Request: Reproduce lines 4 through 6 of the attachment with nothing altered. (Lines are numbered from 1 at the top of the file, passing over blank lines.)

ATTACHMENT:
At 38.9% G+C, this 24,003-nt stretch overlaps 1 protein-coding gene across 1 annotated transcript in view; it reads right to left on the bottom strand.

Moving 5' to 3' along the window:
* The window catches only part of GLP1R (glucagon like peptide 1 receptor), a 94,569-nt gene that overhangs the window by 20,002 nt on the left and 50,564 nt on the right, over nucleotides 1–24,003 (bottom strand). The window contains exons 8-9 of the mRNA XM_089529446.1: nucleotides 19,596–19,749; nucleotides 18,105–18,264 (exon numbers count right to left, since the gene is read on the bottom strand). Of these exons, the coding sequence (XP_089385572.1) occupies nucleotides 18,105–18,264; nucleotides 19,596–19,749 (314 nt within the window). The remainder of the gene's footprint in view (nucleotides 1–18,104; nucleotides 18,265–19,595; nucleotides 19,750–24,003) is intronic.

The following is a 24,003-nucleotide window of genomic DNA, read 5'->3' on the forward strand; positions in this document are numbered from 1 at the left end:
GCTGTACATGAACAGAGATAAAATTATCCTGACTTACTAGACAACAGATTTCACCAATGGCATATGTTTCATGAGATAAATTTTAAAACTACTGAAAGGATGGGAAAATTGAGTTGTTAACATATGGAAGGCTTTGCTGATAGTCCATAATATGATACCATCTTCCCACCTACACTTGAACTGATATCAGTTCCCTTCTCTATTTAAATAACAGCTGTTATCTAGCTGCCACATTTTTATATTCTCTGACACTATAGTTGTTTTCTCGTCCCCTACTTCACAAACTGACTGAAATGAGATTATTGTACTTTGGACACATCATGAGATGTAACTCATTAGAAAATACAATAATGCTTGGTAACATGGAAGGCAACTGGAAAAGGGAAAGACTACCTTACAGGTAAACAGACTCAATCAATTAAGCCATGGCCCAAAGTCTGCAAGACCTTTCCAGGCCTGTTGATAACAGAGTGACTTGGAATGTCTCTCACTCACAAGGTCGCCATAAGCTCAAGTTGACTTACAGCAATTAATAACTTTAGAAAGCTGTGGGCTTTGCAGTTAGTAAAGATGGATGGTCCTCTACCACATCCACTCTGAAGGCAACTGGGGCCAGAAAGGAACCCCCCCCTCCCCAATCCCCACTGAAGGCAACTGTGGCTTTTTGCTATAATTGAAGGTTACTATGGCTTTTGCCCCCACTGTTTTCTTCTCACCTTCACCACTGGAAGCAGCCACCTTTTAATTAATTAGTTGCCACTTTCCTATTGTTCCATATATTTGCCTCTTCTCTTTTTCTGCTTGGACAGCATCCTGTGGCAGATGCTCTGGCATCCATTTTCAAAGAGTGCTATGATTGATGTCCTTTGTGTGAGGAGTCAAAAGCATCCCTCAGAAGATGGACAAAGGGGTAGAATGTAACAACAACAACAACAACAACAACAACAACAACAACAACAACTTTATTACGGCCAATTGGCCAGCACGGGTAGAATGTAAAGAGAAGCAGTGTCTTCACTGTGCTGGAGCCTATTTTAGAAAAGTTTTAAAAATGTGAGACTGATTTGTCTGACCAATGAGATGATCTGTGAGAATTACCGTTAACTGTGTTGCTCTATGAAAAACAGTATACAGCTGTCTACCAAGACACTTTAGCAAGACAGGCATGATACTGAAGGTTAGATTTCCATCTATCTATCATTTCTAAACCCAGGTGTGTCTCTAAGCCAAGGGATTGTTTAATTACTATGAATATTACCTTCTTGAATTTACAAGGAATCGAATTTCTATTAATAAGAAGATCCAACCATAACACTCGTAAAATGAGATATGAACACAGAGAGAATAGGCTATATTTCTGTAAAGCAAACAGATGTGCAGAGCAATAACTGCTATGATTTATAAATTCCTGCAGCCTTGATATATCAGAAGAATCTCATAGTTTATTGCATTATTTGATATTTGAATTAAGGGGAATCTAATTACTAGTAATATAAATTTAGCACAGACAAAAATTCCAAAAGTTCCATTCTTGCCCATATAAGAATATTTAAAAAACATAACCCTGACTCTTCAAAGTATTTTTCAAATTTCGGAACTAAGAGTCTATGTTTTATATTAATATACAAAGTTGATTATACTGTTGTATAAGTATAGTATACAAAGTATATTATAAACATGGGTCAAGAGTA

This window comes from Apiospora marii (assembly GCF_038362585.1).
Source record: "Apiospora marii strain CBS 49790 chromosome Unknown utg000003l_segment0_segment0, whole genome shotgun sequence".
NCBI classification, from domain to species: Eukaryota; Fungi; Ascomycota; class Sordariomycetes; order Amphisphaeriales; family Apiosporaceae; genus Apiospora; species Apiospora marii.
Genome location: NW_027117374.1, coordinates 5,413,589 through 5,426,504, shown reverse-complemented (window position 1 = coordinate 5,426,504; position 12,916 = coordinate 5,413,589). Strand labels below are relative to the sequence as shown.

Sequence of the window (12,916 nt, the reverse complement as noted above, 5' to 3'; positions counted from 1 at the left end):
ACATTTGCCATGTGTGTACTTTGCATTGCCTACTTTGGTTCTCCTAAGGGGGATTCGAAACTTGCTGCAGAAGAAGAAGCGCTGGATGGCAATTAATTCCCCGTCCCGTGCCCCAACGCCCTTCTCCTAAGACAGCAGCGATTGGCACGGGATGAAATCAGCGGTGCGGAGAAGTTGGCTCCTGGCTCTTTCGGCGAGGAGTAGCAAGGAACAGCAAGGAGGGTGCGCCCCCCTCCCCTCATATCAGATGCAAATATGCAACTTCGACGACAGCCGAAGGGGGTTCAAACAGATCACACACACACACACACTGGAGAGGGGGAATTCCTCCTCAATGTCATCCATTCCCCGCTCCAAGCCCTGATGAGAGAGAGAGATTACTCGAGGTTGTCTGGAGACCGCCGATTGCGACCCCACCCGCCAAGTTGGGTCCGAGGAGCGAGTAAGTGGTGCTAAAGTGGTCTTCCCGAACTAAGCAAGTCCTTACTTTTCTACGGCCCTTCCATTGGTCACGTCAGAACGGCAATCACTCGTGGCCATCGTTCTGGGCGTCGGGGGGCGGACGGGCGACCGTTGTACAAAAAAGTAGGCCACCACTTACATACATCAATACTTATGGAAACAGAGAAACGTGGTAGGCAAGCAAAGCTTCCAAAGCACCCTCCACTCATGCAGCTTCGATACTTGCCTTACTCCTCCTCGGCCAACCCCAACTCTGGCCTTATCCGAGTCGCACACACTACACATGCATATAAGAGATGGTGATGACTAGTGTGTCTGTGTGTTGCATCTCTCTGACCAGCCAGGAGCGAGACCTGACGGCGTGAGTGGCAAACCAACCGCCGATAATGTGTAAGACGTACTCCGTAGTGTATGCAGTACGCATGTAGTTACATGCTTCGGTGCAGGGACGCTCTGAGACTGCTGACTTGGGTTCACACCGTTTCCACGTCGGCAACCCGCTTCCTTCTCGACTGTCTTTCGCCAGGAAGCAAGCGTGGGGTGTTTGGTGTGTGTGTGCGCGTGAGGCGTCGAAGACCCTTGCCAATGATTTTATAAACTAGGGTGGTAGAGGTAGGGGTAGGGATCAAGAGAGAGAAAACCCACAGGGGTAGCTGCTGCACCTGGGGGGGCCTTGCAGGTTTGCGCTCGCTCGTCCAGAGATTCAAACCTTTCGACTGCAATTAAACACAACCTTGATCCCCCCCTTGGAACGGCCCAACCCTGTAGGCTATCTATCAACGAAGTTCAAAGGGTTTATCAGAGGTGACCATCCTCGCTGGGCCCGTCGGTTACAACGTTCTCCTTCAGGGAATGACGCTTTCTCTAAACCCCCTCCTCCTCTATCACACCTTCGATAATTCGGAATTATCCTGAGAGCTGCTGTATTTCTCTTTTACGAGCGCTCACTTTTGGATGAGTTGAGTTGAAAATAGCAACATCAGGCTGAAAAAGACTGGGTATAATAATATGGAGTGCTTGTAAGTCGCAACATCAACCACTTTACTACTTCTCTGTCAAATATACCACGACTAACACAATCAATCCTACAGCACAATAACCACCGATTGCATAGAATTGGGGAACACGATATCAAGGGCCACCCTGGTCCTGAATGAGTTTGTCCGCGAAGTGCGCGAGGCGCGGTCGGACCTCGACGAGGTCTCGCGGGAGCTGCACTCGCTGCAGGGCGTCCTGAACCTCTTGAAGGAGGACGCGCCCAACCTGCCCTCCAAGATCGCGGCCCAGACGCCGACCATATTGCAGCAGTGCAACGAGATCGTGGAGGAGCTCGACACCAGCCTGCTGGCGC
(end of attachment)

The following is a 24,003-nucleotide window of genomic DNA, read 5'->3' on the forward strand; positions in this document are numbered from 1 at the left end:
GCTGTACATGAACAGAGATAAAATTATCCTGACTTACTAGACAACAGATTTCACCAATGGCATATGTTTCATGAGATAAATTTTAAAACTACTGAAAGGATGGGAAAATTGAGTTGTTAACATATGGAAGGCTTTGCTGATAGTCCATAATATGATACCATCTTCCCACCTACACTTGAACTGATATCAGTTCCCTTCTCTATTTAAATAACAGCTGTTATCTAGCTGCCACATTTTTATATTCTCTGACACTATAGTTGTTTTCTCGTCCCCTACTTCACAAACTGACTGAAATGAGATTATTGTACTTTGGACACATCATGAGATGTAACTCATTAGAAAATACAATAATGCTTGGTAACATGGAAGGCAACTGGAAAAGGGAAAGACTACCTTACAGGTAAACAGACTCAATCAATTAAGCCATGGCCCAAAGTCTGCAAGACCTTTCCAGGCCTGTTGATAACAGAGTGACTTGGAATGTCTCTCACTCACAAGGTCGCCATAAGCTCAAGTTGACTTACAGCAATTAATAACTTTAGAAAGCTGTGGGCTTTGCAGTTAGTAAAGATGGATGGTCCTCTACCACATCCACTCTGAAGGCAACTGGGGCCAGAAAGGAACCCCCCCCTCCCCAATCCCCACTGAAGGCAACTGTGGCTTTTTGCTATAATTGAAGGTTACTATGGCTTTTGCCCCCACTGTTTTCTTCTCACCTTCACCACTGGAAGCAGCCACCTTTTAATTAATTAGTTGCCACTTTCCTATTGTTCCATATATTTGCCTCTTCTCTTTTTCTGCTTGGACAGCATCCTGTGGCAGATGCTCTGGCATCCATTTTCAAAGAGTGCTATGATTGATGTCCTTTGTGTGAGGAGTCAAAAGCATCCCTCAGAAGATGGACAAAGGGGTAGAATGTAACAACAACAACAACAACAACAACAACAACAACAACAACAACTTTATTACGGCCAATTGGCCAGCACGGGTAGAATGTAAAGAGAAGCAGTGTCTTCACTGTGCTGGAGCCTATTTTAGAAAAGTTTTAAAAATGTGAGACTGATTTGTCTGACCAATGAGATGATCTGTGAGAATTACCGTTAACTGTGTTGCTCTATGAAAAACAGTATACAGCTGTCTACCAAGACACTTTAGCAAGACAGGCATGATACTGAAGGTTAGATTTCCATCTATCTATCATTTCTAAACCCAGGTGTGTCTCTAAGCCAAGGGATTGTTTAATTACTATGAATATTACCTTCTTGAATTTACAAGGAATCGAATTTCTATTAATAAGAAGATCCAACCATAACACTCGTAAAATGAGATATGAACACAGAGAGAATAGGCTATATTTCTGTAAAGCAAACAGATGTGCAGAGCAATAACTGCTATGATTTATAAATTCCTGCAGCCTTGATATATCAGAAGAATCTCATAGTTTATTGCATTATTTGATATTTGAATTAAGGGGAATCTAATTACTAGTAATATAAATTTAGCACAGACAAAAATTCCAAAAGTTCCATTCTTGCCCATATAAGAATATTTAAAAAACATAACCCTGACTCTTCAAAGTATTTTTCAAATTTCGGAACTAAGAGTCTATGTTTTATATTAATATACAAAGTTGATTATACTGTTGTATAAGTATAGTATACAAAGTATATTATAAACATGGGTCAAGAGTA

This window comes from Apiospora marii (assembly GCF_038362585.1).